Monday, February 25, 2013

Take pride

For a large portion of my childhood, my mother worked in various jobs in the cleaning industry.  Growing up, I would often go to work with her and help in anyway I could.  One of my favorite tasks during these times was using the mop bucket.  I absolutely loved being able to operate the wringer mechanism.

The second installment of "In My Shoes" paired me with members of our BAS custodial team.  This assignment was a very personal one for me, because it tapped into such a core part of my childhood.

One of my first days headed to clean with my mom.

On February 21st at 8:00 pm, I arrived at the front desk of Kerr Hall to start the first half of my custodial experience.  Kerr Hall is the campus facility where my office is located, and it was important for me to see (through a new set of eyes) the building where I work every day.

Though our tasks in Kerr Hall might differ, we both play meaningful roles on our BAS team.

When Maria opened the custodial closet to start our time together, the first thing I saw was a mop bucket. I told her how much it reminded me of my childhood and the countless hours I spent helping my mom at work. I mentioned to Maria that it was almost exactly like my mom's, except for the fact it was plastic.  Maria smiled and excitedly took me to another floor and pulled out a metal version.  I was immediately transported back to my childhood and the hours working side by side with my mom as she taught me invaluable lessons about life and hard work.  When I asked Maria if I could take a picture of the bucket, she did not act as if it was an odd request at all.  She simply smiled and said "Of course!"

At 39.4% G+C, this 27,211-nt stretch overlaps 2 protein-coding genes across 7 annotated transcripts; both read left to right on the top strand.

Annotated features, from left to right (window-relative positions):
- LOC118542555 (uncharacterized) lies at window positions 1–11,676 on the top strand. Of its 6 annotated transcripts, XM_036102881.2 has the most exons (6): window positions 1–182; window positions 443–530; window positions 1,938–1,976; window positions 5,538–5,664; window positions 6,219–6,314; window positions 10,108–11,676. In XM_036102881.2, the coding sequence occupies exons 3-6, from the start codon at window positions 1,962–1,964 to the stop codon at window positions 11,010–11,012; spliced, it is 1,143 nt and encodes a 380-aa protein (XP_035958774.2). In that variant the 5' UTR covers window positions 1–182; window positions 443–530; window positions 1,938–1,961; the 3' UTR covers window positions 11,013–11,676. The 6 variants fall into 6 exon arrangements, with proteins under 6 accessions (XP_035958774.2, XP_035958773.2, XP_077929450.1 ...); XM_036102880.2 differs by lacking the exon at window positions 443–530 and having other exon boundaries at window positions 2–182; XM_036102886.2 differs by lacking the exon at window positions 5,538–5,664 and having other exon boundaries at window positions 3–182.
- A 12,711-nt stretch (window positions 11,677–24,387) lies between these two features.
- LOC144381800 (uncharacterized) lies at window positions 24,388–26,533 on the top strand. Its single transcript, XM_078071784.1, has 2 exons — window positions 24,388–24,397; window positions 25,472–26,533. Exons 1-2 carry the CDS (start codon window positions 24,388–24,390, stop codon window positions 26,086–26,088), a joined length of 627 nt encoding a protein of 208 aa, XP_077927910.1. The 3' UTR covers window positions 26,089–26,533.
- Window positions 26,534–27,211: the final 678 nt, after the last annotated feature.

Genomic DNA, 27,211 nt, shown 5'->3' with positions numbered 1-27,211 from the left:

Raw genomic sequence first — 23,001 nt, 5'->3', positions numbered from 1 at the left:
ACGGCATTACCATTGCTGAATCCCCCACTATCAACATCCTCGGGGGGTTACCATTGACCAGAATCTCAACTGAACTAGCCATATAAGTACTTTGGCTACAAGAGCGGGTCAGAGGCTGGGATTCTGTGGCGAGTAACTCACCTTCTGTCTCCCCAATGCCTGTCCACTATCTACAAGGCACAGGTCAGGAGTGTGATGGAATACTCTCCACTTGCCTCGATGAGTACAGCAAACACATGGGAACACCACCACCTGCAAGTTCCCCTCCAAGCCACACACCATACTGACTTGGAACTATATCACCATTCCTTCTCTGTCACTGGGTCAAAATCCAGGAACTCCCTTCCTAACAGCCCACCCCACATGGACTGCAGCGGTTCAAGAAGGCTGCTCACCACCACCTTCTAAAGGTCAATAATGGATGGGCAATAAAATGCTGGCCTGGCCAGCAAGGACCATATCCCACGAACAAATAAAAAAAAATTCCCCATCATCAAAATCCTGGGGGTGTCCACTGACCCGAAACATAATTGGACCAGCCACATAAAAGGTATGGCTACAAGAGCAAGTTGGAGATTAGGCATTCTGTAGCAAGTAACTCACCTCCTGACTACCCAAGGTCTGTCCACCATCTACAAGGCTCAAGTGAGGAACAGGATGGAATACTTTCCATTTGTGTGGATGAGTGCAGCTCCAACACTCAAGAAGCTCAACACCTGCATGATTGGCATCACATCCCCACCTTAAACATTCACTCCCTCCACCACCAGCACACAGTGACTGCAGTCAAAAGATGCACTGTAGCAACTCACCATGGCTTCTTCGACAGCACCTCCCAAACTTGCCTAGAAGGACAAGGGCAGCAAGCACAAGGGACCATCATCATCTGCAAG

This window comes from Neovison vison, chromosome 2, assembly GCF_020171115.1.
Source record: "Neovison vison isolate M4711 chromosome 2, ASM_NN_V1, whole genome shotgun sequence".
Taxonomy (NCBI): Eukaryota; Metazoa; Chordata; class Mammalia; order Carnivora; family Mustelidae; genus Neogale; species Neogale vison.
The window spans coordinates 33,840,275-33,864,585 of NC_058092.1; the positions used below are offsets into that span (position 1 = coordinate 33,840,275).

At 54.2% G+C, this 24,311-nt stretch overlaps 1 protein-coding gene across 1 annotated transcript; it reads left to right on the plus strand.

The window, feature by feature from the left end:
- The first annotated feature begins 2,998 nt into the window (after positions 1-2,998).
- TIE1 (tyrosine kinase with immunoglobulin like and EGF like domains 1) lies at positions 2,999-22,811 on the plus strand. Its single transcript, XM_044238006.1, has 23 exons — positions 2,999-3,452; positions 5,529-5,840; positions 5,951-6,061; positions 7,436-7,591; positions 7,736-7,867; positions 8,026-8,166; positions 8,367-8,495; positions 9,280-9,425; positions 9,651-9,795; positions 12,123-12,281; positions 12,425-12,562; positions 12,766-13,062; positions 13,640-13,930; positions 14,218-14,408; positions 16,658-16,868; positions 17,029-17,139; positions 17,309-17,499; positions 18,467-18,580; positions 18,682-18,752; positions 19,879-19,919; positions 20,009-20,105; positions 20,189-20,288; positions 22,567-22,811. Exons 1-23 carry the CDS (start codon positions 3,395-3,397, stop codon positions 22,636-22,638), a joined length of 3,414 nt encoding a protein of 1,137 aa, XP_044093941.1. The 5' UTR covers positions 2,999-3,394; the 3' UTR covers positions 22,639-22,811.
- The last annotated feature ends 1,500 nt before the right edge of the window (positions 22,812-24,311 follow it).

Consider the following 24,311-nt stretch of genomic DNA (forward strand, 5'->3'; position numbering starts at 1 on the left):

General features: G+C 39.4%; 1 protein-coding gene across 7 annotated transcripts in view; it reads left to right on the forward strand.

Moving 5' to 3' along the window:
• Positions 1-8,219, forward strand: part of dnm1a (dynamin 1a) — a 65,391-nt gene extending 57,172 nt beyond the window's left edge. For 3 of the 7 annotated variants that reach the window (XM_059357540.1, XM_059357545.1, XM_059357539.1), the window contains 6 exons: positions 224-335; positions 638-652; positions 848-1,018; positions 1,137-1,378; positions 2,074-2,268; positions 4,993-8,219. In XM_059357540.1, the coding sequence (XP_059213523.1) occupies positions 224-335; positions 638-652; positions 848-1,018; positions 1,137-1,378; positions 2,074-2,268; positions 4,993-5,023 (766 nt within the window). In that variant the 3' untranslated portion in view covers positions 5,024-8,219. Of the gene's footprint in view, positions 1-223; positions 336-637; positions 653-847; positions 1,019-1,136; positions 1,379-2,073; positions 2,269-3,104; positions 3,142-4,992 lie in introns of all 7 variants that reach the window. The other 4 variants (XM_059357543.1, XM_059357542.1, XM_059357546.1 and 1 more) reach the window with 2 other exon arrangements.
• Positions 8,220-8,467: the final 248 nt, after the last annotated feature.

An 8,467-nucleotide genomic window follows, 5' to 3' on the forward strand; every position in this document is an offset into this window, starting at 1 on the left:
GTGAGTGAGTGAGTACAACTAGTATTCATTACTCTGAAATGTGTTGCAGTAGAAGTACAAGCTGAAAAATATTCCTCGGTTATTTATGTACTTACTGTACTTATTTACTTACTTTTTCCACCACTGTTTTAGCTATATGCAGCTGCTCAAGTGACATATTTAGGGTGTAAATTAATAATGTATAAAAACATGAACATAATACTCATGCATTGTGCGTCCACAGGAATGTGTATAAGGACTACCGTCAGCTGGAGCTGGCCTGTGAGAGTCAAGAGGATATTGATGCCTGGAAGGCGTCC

It might just be a mop bucket to some, but to me it is a symbol of so many early life lessons.

After the hours I spent with Maria in Kerr Hall and Antonio in Baskin Engineering, I took away some important observations that apply to all of us on the BAS team.  Here are some that really stood out:

Take pride:  Merriam-Webster defines the term "custodial" as "related to guardianship."  When I was a little girl, my mother taught me to take pride in my work.  She said that no matter what task I did, I should undertake it with pride.  Our custodial team members are partners in our efforts to guard and be good stewards of the resources entrusted to us.  Due to the radically changing landscape of public higher education funding, we have had to find new and different ways to go about our tasks.  Often times, individuals have framed this as lowering our standards or doing less meaningful work. This stems from the fact that our team members take pride in what they do, and they want to ensure they are providing quality service to our customers.  However, we must not frame these changes as simply lowering our standards.  Rather, we must remember that it is incumbent upon us to ensure we keep the core mission of our campus and our educational product solid and accessible to students. To do this, we have had to redesign and change the way we provide our services.  Our front-line team members across BAS (not just in our custodial department) should take great pride in knowing that their efforts to refine how we do things has a direct impact on our students who are sacrificing everything they have to be here. We have had to re-prioritize our tasks, but the larger outcome of our efforts makes a difference.  Take pride in our efforts to ensure that students from California and across the globe have the access and resources needed to come to this special place.  When my time with Maria ended and I was headed over to Baskin Engineering, she said "I am proud to be a custodian here." She understands the larger impact of her work and we should all take note.